The first, probably most important, and most oft-quoted detail in accessibility is the use of alt tags. To quote Section1194.22(a) of the Standards of Accessibility Act,

“A text equivalent for every non-text element shall be provided (e.g., via “alt”, “longdesc”, or in element content).”

If you run a scanning tool on your site, it will definitely flag any place that you’re missing alt content, but just because you have it doesn’t mean it makes any sense. The scanning tools don’t know your business, your audience, or your unique jargon. It also doesn’t know what each image or link’s purpose is in the grand scheme of your site. I’ve seen images that are important to the mood and/or message of the site with an alt-tag saying something like “picture_1” or “background-image”. I’ve also seen images that link to important content or convey an important message, but rather than the alt text being a stand-in for that implied message or indicating where the link would take you, it is very literal (i.e. “Park with Family”, “Brick Building”).

Remember that your text equivalents may be the only things that someone will know of your site’s link structure and imagery. Do they tell the same story that your site does to the able-bodied observer? Do they indicate where messages are conveyed or where links will take you? Do they use your industry's terminology?


Know your audience to help make your site uniquely accessible.

You know your target audience better than anyone. Often times, you know what types of issues they may be uniquely predisposed to having when using your site. I’ve worked with quite a few clients in the healthcare and nonprofit sectors, and seen some really great examples of going above and beyond strict compliance to address the needs of a unique audience.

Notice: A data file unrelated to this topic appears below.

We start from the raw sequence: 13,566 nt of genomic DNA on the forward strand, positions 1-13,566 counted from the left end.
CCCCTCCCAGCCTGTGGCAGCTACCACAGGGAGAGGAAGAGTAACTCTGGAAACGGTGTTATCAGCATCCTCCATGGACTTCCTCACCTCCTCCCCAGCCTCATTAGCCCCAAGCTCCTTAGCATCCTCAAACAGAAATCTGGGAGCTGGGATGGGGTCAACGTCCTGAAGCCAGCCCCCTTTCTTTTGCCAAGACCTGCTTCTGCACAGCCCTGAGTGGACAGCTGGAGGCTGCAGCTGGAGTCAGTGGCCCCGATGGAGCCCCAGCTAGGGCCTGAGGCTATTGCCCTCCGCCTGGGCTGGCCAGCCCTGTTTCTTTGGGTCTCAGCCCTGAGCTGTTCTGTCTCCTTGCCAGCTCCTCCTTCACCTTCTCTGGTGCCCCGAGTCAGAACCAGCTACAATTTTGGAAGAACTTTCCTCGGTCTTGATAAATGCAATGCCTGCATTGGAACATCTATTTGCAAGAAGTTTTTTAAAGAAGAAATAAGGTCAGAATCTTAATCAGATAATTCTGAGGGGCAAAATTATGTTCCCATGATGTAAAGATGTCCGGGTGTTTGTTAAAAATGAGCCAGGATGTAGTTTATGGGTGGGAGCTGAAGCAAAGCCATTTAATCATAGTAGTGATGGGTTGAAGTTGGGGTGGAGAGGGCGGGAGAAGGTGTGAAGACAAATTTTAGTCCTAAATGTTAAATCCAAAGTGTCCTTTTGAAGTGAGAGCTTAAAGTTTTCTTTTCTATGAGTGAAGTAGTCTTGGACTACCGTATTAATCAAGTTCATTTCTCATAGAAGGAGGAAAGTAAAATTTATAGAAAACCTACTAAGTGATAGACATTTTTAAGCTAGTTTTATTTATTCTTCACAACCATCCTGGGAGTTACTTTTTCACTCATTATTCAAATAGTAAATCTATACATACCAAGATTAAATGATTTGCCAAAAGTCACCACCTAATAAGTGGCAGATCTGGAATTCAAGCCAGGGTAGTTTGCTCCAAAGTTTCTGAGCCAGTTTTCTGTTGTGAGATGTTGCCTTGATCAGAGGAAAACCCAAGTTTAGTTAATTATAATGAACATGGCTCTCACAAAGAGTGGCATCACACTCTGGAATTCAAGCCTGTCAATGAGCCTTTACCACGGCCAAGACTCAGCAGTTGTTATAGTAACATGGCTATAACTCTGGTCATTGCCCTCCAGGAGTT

When I was working on the website for the Chiari Care Center, our front-end developer (shout-out to Josh Gipper) took the initiative to learn that people suffering from a Chiari Malformation were more likely to be disoriented by sudden movements. As a result, when he built the FAQ Page, he implemented a scrolling animation to take the user from the top of the page to the individual answers, rather than the standard quick-jump anchor link behavior you see in most FAQs.

So while it shouldn't come at the expense of general accessibility standards across the board, any time you can address the specific needs of your audience, you should be sure to do so.